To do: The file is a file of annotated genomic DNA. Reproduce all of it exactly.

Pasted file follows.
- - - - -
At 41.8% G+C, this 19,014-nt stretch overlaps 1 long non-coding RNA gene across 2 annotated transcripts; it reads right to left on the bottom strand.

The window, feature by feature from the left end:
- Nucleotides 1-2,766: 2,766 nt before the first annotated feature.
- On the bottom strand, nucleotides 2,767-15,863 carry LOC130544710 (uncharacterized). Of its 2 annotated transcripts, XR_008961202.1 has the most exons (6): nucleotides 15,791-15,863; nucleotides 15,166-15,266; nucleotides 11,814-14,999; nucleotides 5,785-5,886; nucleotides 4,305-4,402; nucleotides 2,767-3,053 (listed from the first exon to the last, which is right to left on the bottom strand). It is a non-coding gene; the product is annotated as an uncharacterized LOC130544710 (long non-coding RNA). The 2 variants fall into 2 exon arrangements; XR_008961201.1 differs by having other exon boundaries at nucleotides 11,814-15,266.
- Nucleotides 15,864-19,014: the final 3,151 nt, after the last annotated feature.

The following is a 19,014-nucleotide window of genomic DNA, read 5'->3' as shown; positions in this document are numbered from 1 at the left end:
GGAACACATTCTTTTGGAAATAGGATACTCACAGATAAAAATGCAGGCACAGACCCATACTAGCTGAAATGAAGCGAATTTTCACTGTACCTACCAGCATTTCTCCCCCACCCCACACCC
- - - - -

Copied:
At 41.8% G+C, this 19,014-nt stretch overlaps 1 long non-coding RNA gene across 2 annotated transcripts; it reads right to left on the bottom strand.

The window, feature by feature from the left end:
- Nucleotides 1-2,766: 2,766 nt before the first annotated feature.
- On the bottom strand, nucleotides 2,767-15,863 carry LOC130544710 (uncharacterized). Of its 2 annotated transcripts, XR_008961202.1 has the most exons (6): nucleotides 15,791-15,863; nucleotides 15,166-15,266; nucleotides 11,814-14,999; nucleotides 5,785-5,886; nucleotides 4,305-4,402; nucleotides 2,767-3,053 (listed from the first exon to the last, which is right to left on the bottom strand). It is a non-coding gene; the product is annotated as an uncharacterized LOC130544710 (long non-coding RNA). The 2 variants fall into 2 exon arrangements; XR_008961201.1 differs by having other exon boundaries at nucleotides 11,814-15,266.
- Nucleotides 15,864-19,014: the final 3,151 nt, after the last annotated feature.

The following is a 19,014-nucleotide window of genomic DNA, read 5'->3' as shown; positions in this document are numbered from 1 at the left end:
GGAACACATTCTTTTGGAAATAGGATACTCACAGATAAAAATGCAGGCACAGACCCATACTAGCTGAAATGAAGCGAATTTTCACTGTACCTACCAGCATTTCTCCCCCACCCCACACCC